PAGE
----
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Lucas Falco, a Belgian qualified lawyer, is an associate in the Public Policy Practice Group. Lucas advises clients on EU public policy strategy and regulatory law with a particular focus on food, drugs and devices, environment, international trade, data privacy, and gaming.

His experience covers representing multiple international clients, such as EU trade associations on multiple aspects of EU law (including representation before courts and strategic advice).

Lucas also worked with EU Member States on EU public policy, providing him with considerable knowledge and insights in various procedures at national and EU level, such as the notification Directive, implementation of EU law at the national level (including drafting of national implementation acts) and infringement proceedings.

Lucas has significant experience in advocacy strategy and regulatory advice.

His expertise encompasses a broad range of environmental issues (e.g., single-use plastics, waste, hand hygiene), food and beverages (labeling requirements, market access), drugs and devices (market access, IPR), gaming, and international trade and customs (TRQs).

The European Parliament and Council are about to formally adopt a General Product Safety Regulation (“GPSR”), which will repeal and replace the General Product Safety Directive 2001/95 (“GPSD”)Just like the GPSD, the GPSR sets out the basic rules on the safety of products placed on, or made available in, the EU market and intended for, or likely to be used by, consumers.  While the GPSR builds on the existing legal framework of the GPSD it introduces several changes and new requirements that aim to enhance the protection of consumer’s health and safety, and adapt its requirements to new technologies.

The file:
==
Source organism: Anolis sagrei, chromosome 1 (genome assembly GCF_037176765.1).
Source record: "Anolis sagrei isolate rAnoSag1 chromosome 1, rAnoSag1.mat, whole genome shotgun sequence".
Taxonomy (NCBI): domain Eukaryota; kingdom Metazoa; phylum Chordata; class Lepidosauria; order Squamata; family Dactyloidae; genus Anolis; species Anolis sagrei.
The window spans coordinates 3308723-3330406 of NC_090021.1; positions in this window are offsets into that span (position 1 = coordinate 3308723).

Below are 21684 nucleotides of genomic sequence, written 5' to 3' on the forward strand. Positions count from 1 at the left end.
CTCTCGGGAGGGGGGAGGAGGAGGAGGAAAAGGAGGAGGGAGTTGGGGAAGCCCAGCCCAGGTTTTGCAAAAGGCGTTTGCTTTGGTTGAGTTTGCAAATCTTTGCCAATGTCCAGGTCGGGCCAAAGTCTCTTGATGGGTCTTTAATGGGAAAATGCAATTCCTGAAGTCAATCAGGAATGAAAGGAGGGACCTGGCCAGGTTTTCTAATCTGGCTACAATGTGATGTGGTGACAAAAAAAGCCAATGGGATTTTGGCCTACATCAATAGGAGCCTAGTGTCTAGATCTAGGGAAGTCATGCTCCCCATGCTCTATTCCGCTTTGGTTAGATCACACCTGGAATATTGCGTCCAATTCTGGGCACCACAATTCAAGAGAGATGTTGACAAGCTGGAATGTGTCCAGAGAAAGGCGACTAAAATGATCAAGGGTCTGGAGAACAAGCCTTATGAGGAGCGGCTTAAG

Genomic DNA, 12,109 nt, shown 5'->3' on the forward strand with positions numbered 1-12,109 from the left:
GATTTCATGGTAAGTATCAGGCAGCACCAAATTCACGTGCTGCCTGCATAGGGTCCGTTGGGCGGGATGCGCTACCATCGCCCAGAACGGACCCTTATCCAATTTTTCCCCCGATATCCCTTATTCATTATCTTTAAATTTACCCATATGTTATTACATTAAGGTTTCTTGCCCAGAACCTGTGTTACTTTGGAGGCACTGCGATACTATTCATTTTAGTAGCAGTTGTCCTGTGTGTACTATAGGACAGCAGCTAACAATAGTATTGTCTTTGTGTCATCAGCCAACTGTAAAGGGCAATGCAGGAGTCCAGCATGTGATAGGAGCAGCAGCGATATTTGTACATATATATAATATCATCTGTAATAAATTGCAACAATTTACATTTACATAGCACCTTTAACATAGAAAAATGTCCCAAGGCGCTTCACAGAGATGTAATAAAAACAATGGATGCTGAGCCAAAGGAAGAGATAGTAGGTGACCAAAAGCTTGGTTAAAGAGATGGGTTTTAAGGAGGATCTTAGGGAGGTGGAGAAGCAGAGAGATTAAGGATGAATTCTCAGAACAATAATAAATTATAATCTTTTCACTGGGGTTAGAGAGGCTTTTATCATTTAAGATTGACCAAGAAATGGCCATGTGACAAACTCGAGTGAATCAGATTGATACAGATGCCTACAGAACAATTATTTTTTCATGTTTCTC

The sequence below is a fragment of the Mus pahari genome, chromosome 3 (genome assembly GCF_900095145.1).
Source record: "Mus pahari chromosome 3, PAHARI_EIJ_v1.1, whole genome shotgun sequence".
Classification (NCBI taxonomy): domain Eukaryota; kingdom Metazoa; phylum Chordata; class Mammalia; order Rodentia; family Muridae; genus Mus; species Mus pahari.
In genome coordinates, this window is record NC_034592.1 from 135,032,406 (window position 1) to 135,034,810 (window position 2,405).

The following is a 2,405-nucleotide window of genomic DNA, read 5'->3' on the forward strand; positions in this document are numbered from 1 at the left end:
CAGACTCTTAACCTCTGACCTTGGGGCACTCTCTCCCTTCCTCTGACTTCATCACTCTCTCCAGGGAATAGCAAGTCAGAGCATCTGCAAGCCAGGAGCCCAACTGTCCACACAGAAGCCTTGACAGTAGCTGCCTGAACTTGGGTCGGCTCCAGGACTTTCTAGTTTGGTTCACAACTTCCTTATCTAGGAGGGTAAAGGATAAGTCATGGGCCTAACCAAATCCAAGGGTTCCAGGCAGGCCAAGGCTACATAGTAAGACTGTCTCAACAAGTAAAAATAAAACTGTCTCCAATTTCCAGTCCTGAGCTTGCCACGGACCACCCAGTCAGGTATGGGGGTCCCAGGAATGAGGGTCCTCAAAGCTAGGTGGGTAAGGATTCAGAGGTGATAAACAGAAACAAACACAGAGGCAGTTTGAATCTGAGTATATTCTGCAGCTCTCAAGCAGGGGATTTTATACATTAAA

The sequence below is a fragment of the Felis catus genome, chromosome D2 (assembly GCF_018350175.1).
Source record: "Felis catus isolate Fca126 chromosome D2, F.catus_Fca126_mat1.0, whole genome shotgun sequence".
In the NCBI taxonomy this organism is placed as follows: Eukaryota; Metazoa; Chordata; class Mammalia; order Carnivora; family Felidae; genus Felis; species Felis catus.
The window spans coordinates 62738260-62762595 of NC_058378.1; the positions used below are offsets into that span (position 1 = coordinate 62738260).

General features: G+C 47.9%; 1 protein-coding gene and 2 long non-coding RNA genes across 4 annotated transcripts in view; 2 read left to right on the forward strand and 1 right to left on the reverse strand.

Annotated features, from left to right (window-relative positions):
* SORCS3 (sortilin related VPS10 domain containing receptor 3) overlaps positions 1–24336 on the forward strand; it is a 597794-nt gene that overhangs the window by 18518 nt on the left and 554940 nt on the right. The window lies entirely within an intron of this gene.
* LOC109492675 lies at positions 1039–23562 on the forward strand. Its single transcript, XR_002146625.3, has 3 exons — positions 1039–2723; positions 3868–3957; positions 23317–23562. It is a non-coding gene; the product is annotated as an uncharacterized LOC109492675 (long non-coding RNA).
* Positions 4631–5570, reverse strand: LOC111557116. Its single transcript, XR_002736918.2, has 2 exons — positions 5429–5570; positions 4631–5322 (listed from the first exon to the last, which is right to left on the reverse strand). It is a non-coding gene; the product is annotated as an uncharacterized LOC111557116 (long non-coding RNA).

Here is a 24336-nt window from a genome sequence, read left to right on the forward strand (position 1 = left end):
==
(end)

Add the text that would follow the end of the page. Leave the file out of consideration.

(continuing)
This blog post outlines 16 changes and new requirements that the GPSR introduces and that industry should carefully take into consideration.

Changes Introduced by the GPSR

The GPSR will introduce the following 16 changes:

Continue Reading Sixteen Changes of the Upcoming EU General Product Safety Regulation

Last week the European Commission published its long-awaited proposal for a Packaging and Packaging Waste Regulation (“proposed Regulation”), and a Communication on an “EU Policy Framework on Biobased, Biodegradable and Compostable Plastics” (“Communication”).  The proposed Regulation is intended to replace the Packaging and Packaging Waste Directive 94/62 (“Packaging Directive”) and to ensure that all packaging marketed in the EU/EEA is fully recyclable or reusable by 2030.  If adopted, the proposed Regulation’s new requirements and restrictions will have a significant impact on industry, distributors, and consumers.  The European Parliament and Council must now consider the proposed Regulation for adoption through the so-called “ordinary legislative procedure,” which will allow for the introduction of amendments and is likely to take at least 18 months.  

This blog post highlights the main changes and new requirements that the proposed Regulation would introduce, and outlines the principal recommendations of the Commission’s Communication.

Main changes introduced by the proposed Regulation

The proposed Regulation would introduce the following eight main changes: